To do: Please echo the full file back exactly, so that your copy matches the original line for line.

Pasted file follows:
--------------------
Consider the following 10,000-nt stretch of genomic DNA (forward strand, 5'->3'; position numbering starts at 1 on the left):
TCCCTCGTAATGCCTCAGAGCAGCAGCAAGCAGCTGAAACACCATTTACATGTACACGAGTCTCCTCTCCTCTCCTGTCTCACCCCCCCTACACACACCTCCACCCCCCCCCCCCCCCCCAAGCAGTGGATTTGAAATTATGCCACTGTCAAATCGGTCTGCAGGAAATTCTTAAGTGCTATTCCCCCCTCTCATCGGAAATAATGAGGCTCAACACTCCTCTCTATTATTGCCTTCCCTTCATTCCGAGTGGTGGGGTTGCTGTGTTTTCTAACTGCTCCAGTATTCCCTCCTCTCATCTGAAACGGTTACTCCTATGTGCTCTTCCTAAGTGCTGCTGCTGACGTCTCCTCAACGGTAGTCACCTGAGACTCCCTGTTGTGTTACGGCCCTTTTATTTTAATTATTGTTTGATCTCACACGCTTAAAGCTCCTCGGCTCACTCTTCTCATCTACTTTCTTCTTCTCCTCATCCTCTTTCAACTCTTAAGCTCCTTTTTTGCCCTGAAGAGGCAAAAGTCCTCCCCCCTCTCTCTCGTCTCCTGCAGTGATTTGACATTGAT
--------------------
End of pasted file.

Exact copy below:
Consider the following 10,000-nt stretch of genomic DNA (forward strand, 5'->3'; position numbering starts at 1 on the left):
TCCCTCGTAATGCCTCAGAGCAGCAGCAAGCAGCTGAAACACCATTTACATGTACACGAGTCTCCTCTCCTCTCCTGTCTCACCCCCCCTACACACACCTCCACCCCCCCCCCCCCCCCCAAGCAGTGGATTTGAAATTATGCCACTGTCAAATCGGTCTGCAGGAAATTCTTAAGTGCTATTCCCCCCTCTCATCGGAAATAATGAGGCTCAACACTCCTCTCTATTATTGCCTTCCCTTCATTCCGAGTGGTGGGGTTGCTGTGTTTTCTAACTGCTCCAGTATTCCCTCCTCTCATCTGAAACGGTTACTCCTATGTGCTCTTCCTAAGTGCTGCTGCTGACGTCTCCTCAACGGTAGTCACCTGAGACTCCCTGTTGTGTTACGGCCCTTTTATTTTAATTATTGTTTGATCTCACACGCTTAAAGCTCCTCGGCTCACTCTTCTCATCTACTTTCTTCTTCTCCTCATCCTCTTTCAACTCTTAAGCTCCTTTTTTGCCCTGAAGAGGCAAAAGTCCTCCCCCCTCTCTCTCGTCTCCTGCAGTGATTTGACATTGAT